Mingora is the main town in Swat.

"How can we follow the agreement with them?" Khan said.

Talks over the implementation of the deal started to falter and last month Sufi Muhammad, a regional religious leader who had brokered the deal, walked away from negotiations, saying the government had been dragging its feet.

Khan said the Pakistani Taliban would continue to implement the sharia "as soon as possible".

Escape from fighting

Thousands of people were told by authorities on Tuesday to flee the region. The next day residents defied a curfew to escape fighting in the region.

Deadly clashes took place on Wednesday in Mingora, where local officials said Taliban fighters had defied curfews to occupy government buildings.

In depth


 Video: Obama says Pakistan is toughest US challenge
 Video: Turning to the Taliban
 Video: Thousands flee Pakistan Taliban clashes
 Analyses: Nuclear arms worries
 Q&A: The struggle for Swat
Talking to the Taliban
Pakistan's war

Gunfire was heard in Mingora, although access by the media was limited. Witness said the Taliban, identified by their black turbans, were on most streets and taking up positions on high buildings.

Fighters were also reported to have surrounded a paramilitary base at a power station in the town.

Kamal Hyder, Al Jazeera's Islamabad correspondent, said: "Malakand division is under curfew, many people are stuck and cannot get out to safety.

"We have been getting reports that some of the thousands defying the curfew have been fired upon, there have been a high number of casualties of people leaving.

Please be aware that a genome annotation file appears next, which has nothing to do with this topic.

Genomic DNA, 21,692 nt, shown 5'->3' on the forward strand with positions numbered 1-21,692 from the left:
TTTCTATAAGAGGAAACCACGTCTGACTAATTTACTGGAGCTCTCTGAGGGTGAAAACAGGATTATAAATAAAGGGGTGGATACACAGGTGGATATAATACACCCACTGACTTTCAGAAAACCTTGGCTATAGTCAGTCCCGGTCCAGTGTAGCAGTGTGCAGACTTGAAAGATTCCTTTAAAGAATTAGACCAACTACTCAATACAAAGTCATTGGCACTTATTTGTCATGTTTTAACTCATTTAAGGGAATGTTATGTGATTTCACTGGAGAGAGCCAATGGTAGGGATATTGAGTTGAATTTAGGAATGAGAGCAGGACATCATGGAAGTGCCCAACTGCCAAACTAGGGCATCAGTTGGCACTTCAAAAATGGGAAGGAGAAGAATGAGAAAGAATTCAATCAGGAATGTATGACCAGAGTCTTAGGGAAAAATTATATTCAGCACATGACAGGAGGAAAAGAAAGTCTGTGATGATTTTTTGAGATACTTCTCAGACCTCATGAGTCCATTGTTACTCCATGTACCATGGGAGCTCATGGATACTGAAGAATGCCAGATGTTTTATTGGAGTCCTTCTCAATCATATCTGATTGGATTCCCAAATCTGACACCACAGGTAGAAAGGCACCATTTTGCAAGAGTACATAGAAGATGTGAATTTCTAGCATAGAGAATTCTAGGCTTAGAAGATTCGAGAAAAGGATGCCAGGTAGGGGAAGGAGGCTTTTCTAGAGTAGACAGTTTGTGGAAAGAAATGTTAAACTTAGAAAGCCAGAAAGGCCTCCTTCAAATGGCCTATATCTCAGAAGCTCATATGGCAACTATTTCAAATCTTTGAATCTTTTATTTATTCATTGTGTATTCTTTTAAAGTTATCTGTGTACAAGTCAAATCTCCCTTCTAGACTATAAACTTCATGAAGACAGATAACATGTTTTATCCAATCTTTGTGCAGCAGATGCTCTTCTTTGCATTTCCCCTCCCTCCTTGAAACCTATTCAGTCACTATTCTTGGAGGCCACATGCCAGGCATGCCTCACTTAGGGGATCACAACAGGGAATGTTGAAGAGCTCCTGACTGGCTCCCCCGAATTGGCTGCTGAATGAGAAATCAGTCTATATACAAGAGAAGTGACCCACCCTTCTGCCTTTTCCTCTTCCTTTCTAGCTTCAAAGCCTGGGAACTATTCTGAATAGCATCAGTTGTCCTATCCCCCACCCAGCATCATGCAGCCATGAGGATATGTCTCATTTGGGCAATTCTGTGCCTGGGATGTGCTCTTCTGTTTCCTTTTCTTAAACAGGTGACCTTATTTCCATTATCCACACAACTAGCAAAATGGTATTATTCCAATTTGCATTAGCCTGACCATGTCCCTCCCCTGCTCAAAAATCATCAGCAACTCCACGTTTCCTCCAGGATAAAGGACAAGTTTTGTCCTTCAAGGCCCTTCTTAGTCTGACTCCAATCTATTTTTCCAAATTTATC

"We saw a military convoy going towards Mingora carrying reinforcements in what appears to be the prelude to the third phase of the operation against Swat.

Describing the fighting, our correspondent said: "This is a major catastrophe unfolding in the North West Frontier Province.

"People coming out of Swat are saying that their leaders have sold them to foreign powers. Very strong, emotional language from people who are running for their lives."

Taliban claims

In his interview to Al Jazeera, Khan, the Taliban spokesman, said that the group's fighters were in control of "90 per cent" of the Swat valley.

He hinted that aid money from the US to the government of Asif Ali Zardari, the president, was influencing the leadership.

People have had to leave with just what they can carry [AFP]

"Zardari just needs money. They [the US and Pakistani government] want to kill the nation. They are never thinking about the nation, the country and the Muslims," he said.

Those comments came as Zardari prepareed to meet his counterparts from Afghanistan and the US on Wednesday to discuss how to handle the conflicts in the region.

Hundreds of thousands of people have fled fighting between the Pakistan military and the Taliban in different parts of the northwest since last August.

The exodus has put another burden on Pakistan's economy, already being propped up by a $7.6bn loan from the International Monetary Fund.

Civilians displaced

Zardari's government has said that up to half a million civilians could be displaced by the current fighting.

In a move to address the humanitarian crisis, a camp has been set up for the displaced in Dargai, a town adjoining Swat.

Mian Iftikhar Hussain, the NWFP information minister, said: "In view of the situation in Swat, at least 500,000 people can migrate from that area. Camps are being established for them."

Khushal Khan, a senior administrator in Swat, accused Taliban fighters of laying mines, making the civilian escape highly risky.